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  • br In order to prove the

    2020-08-12


    In order to prove the superior performance of the MWCNT on the electrode surface, the CV of thionine immobilized on the GCE/MWCNT/His-rGO was compared with that on the GCE/His-rGO. As seen, the MWCNT/His-rGO/thionine biointerface possesses a larger CV current than the His-rGO/thionine biointerface, which attributed to the fact that the CNTs facilitated the electron transfer between redox probe and the GCE [16]. In addition the stability of bifunctional rGO on the electrode surface was efficiently improved by employing CNTs.
    To reconfirm the stepwise assembly of the immunosensor from the view of impedance changes of the electrode surface, EIS studies were performed in 5.0 mM [Fe(CN)6]3−/4− containing 0.1 M KCl. The semicircle diameter at higher frequencies represents the electrode transfer resistance (Ret) and the linear portion at low frequen-cies represents the 74515-25-6 step of the overall process [17]. As
    Fig. 2. Schematic illustration of the stepwise immunosensor fabrication process.
    shown in Fig. 4, the bare GCE exhibited a small Ret value (curve
    a) corresponding to low semicircle diameter because of its cer-tain conductivity. After that dropping of carbon nanotubes on the surface of the GCE (curve b), the Ret value was smaller than the bare GCE, owing to the excellent conductivity of MWCNTs [22]. Then, a decrease Ret was observed when the GCE/MWCNT was further modified with His-rGO (curve c), suggesting that the func-tionalized graphene is successfully immobilized on the electrode surface and the bifunctional rGO film can enhance the electron transfer. When thionine was assembled on the electrode surface, Ret of GCE/MWCNT/His-rGO/thionine (curve d) was significantly decreased compared with that of the GCE/MWCNT/His-rGO, which implied that thionine acted as the electron transfer mediator [23]. It was also observed that the resistance increased gradually with sequential immobilization of antibody (curve e) and PSA antigen (curve f). The gradual increased Ret with the addition of Ab and PSA revealed the fact that the proteins can hinder the electronic con- 
    ductivity. In fact, the increase in resistance is due to the formation of protein layers on the surface of the electrode, which impeded the electron transfer of [Fe(CN)6]3−/4− on the GCE surface [24].
    3.2. Optimization of immunosensing parameters
    In this study, the effect of experimental parameters such as the concentration of thionine, Ab density and target incubation time on the immunosensor response was investigated.
    The concentration of redox indicator plays an important role in the sensing performance. As shown in Fig. 5A, the current response boosted drastically with an increase in thionine concentration up to 1 mM and then reached a plateau. So, an optimum probe con-centration of 1 mM was used for further studies.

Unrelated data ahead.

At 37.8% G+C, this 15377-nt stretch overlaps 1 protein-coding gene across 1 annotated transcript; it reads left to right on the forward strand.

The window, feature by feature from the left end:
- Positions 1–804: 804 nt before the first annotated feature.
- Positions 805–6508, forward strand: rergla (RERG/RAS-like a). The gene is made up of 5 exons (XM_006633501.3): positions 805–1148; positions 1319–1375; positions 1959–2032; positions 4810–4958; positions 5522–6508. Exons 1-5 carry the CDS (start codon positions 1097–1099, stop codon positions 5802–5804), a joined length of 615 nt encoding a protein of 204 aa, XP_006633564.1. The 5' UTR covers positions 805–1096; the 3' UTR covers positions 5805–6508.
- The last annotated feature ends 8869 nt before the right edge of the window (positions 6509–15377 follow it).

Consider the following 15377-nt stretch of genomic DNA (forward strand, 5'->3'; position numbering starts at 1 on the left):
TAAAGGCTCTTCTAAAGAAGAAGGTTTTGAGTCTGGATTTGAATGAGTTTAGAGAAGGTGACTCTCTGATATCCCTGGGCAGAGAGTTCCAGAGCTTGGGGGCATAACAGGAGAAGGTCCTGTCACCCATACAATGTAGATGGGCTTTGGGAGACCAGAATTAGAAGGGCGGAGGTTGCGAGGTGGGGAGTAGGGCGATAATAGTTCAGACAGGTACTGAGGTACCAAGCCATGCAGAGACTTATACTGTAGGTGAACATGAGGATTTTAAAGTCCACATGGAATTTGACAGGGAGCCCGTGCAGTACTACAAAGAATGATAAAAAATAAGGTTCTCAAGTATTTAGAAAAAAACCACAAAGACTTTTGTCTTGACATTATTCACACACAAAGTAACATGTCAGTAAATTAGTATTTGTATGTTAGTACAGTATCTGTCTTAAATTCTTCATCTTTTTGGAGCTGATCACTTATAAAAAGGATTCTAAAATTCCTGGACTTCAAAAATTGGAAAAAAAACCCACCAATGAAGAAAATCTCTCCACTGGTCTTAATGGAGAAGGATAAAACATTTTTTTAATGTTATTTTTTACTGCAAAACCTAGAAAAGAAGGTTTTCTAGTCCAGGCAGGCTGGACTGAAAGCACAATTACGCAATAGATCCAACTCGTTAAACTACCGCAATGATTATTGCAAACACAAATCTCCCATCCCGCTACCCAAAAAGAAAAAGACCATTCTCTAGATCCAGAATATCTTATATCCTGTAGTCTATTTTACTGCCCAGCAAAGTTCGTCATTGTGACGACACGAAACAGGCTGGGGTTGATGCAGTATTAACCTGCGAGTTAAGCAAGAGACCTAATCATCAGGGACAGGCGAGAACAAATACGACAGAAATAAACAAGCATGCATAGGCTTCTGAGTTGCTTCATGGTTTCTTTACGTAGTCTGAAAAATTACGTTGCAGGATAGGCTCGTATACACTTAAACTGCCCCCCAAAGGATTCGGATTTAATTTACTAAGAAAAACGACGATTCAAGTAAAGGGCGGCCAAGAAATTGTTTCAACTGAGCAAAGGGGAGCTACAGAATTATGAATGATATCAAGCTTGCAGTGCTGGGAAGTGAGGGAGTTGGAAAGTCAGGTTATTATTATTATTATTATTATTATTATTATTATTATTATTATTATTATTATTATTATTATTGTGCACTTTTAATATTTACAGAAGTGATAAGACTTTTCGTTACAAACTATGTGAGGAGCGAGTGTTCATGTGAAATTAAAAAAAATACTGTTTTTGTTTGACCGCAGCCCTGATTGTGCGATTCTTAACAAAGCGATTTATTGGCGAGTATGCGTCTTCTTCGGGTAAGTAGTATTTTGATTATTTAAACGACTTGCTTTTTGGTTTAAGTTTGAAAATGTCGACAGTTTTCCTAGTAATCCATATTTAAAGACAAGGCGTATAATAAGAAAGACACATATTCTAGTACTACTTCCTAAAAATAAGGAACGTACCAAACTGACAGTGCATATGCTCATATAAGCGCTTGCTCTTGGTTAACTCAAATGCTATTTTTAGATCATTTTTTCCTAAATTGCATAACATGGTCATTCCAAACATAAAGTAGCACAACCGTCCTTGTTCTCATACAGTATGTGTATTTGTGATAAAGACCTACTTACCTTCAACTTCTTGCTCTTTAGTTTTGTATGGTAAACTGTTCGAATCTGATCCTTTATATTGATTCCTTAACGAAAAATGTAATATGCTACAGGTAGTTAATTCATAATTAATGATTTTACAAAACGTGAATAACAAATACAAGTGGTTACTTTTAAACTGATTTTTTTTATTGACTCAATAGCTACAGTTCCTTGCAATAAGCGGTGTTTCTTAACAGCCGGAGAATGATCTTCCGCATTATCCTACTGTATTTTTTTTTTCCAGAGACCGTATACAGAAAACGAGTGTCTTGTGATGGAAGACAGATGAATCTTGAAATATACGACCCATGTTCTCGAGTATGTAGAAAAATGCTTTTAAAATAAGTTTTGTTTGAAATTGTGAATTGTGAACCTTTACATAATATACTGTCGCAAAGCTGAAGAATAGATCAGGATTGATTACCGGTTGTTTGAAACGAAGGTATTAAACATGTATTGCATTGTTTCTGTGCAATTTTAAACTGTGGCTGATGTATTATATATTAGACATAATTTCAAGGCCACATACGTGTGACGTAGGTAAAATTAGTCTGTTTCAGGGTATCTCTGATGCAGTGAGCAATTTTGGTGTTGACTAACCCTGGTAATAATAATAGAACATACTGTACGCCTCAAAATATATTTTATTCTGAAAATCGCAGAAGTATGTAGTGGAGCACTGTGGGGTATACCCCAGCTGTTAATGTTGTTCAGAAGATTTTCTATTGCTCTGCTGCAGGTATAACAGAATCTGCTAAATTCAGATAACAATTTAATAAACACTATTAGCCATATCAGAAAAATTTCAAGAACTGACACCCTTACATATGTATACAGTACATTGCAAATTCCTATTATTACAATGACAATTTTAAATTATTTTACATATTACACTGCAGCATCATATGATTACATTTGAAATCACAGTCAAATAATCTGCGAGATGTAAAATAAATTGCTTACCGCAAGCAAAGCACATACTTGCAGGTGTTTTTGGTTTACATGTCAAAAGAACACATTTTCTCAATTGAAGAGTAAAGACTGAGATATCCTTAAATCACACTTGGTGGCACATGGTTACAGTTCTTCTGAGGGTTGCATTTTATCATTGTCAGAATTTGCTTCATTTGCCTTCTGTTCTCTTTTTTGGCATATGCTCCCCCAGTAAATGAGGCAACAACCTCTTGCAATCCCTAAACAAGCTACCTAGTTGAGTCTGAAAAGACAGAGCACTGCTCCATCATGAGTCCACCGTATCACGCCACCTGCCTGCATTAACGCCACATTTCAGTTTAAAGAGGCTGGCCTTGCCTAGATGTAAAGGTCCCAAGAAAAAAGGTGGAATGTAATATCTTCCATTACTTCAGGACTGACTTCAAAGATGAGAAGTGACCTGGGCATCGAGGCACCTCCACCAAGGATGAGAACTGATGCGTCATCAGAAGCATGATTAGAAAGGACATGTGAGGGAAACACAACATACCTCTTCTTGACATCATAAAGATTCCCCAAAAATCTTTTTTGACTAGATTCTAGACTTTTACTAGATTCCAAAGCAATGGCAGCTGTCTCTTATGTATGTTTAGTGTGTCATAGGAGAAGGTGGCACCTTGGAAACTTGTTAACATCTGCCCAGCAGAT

Since the bioreceptor density can be controlled by varying the concentration of antibody used in the sensor fabrication; thus, the influence of concentration on the response characteristics of the
    Fig. 3. (A) Electrochemical characterization of the PSA immunosensor by cyclic voltammetry in 0.1 M PBS of pH 7.4 and (B) electrochemical reduction of thionine on the GCE/MWCNT/His-rGO in the absence or presence of PSA specific antibody.
    prepared sensor was studied and the results are shown in Fig. 5B. As is obvious, the current response decreased with the increasing concentration from 0.5 M to 1.0 M, while further increasing con-centration did not significantly change the signal. Therefore, 1 M was selected as the optimal Ab concentration. 
    The time of target incubation is a vital influencing factor on the response of the biosensors. As is seen in Fig. 5C, the current response decreased rapidly with increasing incubation time up to 25 min and leveled off at higher time periods, suggesting that the formation of antigen-antibody complex has reached to a saturation level on the electrode surface.
    3.3. Voltammetric detection of PSA
    Under the optimum conditions, the GCE/His-rGO/thionine/Ab was introduced to various concentrations of PSA. After incubation with the target, the DPV voltammograms of immunosensor were recorded in 0.1 M PBS pH 7.4. Consequently, the peak current value decreased with increasing concentration of tumor marker, which clearly shows a “signal-off” trend (Fig. 6). Insert of Fig. 6 shows a good linear relationship between the DPV peak currents of thion-ine and logarithmic concentration of PSA from 10 fg mL−1 to 20 ng mL−1. The linear regression equation was Ip( A) = −5.75 log ([PSA] (pg mL−1)) + 31.82, with a correlation coefficient of 0.996. The limit of detection (LOD) and limit of quantification (LOQ) for analytical procedure evaluated as 3Sb/m and 10Sb/m were 2.8 fg mL−1 and 9.3 fg mL−1, respectively, where Sb is the relative standard devia-tion of peak current corresponding to blank sample (n = 5) and m is the slope of the calibration plot. These results indicated that the proposed immunosensor can successfully detect the PSA antigen with a wide linear range and a very low LOD.